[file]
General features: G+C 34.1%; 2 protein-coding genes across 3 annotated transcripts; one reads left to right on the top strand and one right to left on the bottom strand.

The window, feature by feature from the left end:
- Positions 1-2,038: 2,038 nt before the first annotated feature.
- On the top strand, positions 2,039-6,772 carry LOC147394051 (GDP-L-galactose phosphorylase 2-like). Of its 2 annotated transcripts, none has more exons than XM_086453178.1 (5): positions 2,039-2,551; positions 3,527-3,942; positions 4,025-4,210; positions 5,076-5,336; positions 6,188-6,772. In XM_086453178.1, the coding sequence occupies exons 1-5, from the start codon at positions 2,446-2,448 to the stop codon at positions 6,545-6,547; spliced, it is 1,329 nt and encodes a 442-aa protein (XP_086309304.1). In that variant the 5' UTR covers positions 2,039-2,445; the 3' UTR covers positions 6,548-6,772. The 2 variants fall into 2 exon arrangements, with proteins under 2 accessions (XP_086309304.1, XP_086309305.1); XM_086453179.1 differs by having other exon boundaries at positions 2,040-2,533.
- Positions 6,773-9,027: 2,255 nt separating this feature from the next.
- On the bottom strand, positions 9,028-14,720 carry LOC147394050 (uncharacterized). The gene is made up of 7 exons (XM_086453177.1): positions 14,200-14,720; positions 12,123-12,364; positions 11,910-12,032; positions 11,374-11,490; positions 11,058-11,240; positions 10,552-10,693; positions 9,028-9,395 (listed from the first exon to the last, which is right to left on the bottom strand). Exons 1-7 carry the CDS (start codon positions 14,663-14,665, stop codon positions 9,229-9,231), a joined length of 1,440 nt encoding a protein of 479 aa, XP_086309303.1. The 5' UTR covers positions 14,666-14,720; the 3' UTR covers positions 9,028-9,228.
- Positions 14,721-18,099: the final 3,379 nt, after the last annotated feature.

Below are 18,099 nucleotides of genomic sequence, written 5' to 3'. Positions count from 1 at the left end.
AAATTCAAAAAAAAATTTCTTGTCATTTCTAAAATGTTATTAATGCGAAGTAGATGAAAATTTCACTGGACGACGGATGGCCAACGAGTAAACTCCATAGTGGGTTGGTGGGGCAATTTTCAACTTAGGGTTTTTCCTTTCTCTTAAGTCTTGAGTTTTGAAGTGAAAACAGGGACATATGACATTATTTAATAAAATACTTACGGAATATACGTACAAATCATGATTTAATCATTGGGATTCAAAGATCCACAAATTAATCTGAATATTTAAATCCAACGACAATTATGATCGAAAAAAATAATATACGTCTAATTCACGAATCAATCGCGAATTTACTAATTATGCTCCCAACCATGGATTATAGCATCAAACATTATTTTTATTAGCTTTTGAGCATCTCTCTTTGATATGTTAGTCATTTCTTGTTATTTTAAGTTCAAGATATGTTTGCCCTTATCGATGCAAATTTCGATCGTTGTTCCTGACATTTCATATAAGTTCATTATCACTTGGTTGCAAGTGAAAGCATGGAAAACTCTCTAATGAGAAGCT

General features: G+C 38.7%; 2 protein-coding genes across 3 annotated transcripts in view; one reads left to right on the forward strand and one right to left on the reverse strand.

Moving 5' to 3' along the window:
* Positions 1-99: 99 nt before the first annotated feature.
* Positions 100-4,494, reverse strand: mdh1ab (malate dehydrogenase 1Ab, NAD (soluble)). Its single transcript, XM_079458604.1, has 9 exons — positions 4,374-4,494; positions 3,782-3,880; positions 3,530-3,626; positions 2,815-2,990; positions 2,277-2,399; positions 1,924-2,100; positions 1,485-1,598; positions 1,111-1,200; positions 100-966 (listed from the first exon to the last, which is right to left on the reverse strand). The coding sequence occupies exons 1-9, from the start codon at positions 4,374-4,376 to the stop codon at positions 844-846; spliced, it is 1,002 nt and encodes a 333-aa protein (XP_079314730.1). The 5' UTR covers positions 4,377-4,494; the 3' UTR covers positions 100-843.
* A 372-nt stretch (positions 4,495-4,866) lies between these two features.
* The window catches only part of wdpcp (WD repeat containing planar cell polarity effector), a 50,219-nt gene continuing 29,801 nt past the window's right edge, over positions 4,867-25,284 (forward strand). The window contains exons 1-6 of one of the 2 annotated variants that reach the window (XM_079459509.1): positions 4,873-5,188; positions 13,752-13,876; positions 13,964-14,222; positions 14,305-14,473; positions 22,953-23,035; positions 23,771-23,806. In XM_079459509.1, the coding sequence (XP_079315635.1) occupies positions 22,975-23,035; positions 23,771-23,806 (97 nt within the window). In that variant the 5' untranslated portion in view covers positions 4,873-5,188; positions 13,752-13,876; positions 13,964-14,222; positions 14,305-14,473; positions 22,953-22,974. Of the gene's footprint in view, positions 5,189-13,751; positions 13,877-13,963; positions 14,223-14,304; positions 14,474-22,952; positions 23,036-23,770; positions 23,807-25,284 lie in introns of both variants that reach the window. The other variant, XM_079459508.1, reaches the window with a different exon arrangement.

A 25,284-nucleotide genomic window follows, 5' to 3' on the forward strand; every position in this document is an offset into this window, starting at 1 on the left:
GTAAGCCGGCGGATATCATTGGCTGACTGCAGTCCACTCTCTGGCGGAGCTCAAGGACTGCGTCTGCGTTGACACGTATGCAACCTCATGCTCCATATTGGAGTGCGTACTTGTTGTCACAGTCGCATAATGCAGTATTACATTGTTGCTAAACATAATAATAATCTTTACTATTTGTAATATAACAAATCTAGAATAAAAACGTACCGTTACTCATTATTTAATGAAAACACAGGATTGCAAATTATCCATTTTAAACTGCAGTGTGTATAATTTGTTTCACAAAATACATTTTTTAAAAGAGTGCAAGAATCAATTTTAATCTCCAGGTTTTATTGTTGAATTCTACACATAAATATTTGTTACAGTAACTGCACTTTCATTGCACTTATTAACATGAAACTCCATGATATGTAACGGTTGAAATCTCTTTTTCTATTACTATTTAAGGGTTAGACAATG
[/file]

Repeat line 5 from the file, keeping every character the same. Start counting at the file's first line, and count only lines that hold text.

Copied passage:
- Positions 6,773-9,027: 2,255 nt separating this feature from the next.